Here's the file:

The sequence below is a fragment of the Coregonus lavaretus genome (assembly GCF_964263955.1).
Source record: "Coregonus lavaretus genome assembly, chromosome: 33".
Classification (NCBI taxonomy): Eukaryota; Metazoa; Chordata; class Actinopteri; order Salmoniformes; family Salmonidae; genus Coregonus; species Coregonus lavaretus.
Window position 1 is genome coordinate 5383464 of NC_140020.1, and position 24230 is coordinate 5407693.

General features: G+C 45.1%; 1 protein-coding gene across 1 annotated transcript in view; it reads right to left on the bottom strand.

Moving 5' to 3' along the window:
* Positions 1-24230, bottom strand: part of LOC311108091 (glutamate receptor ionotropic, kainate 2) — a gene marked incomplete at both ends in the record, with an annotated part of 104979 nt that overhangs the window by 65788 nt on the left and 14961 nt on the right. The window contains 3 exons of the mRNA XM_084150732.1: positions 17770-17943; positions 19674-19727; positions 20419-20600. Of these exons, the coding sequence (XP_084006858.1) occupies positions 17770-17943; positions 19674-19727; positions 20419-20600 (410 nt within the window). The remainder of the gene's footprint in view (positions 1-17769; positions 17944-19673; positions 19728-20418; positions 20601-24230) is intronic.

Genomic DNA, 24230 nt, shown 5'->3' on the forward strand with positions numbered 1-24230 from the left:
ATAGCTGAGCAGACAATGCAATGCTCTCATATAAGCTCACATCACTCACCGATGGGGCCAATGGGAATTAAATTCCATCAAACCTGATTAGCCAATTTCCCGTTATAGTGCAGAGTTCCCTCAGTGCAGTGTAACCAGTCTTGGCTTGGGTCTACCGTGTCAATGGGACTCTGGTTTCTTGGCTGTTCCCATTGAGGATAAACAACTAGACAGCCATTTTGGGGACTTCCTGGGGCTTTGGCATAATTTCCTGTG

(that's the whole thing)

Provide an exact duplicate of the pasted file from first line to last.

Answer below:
The sequence below is a fragment of the Coregonus lavaretus genome (assembly GCF_964263955.1).
Source record: "Coregonus lavaretus genome assembly, chromosome: 33".
Classification (NCBI taxonomy): Eukaryota; Metazoa; Chordata; class Actinopteri; order Salmoniformes; family Salmonidae; genus Coregonus; species Coregonus lavaretus.
Window position 1 is genome coordinate 5383464 of NC_140020.1, and position 24230 is coordinate 5407693.

General features: G+C 45.1%; 1 protein-coding gene across 1 annotated transcript in view; it reads right to left on the bottom strand.

Moving 5' to 3' along the window:
* Positions 1-24230, bottom strand: part of LOC311108091 (glutamate receptor ionotropic, kainate 2) — a gene marked incomplete at both ends in the record, with an annotated part of 104979 nt that overhangs the window by 65788 nt on the left and 14961 nt on the right. The window contains 3 exons of the mRNA XM_084150732.1: positions 17770-17943; positions 19674-19727; positions 20419-20600. Of these exons, the coding sequence (XP_084006858.1) occupies positions 17770-17943; positions 19674-19727; positions 20419-20600 (410 nt within the window). The remainder of the gene's footprint in view (positions 1-17769; positions 17944-19673; positions 19728-20418; positions 20601-24230) is intronic.

Genomic DNA, 24230 nt, shown 5'->3' on the forward strand with positions numbered 1-24230 from the left:
ATAGCTGAGCAGACAATGCAATGCTCTCATATAAGCTCACATCACTCACCGATGGGGCCAATGGGAATTAAATTCCATCAAACCTGATTAGCCAATTTCCCGTTATAGTGCAGAGTTCCCTCAGTGCAGTGTAACCAGTCTTGGCTTGGGTCTACCGTGTCAATGGGACTCTGGTTTCTTGGCTGTTCCCATTGAGGATAAACAACTAGACAGCCATTTTGGGGACTTCCTGGGGCTTTGGCATAATTTCCTGTG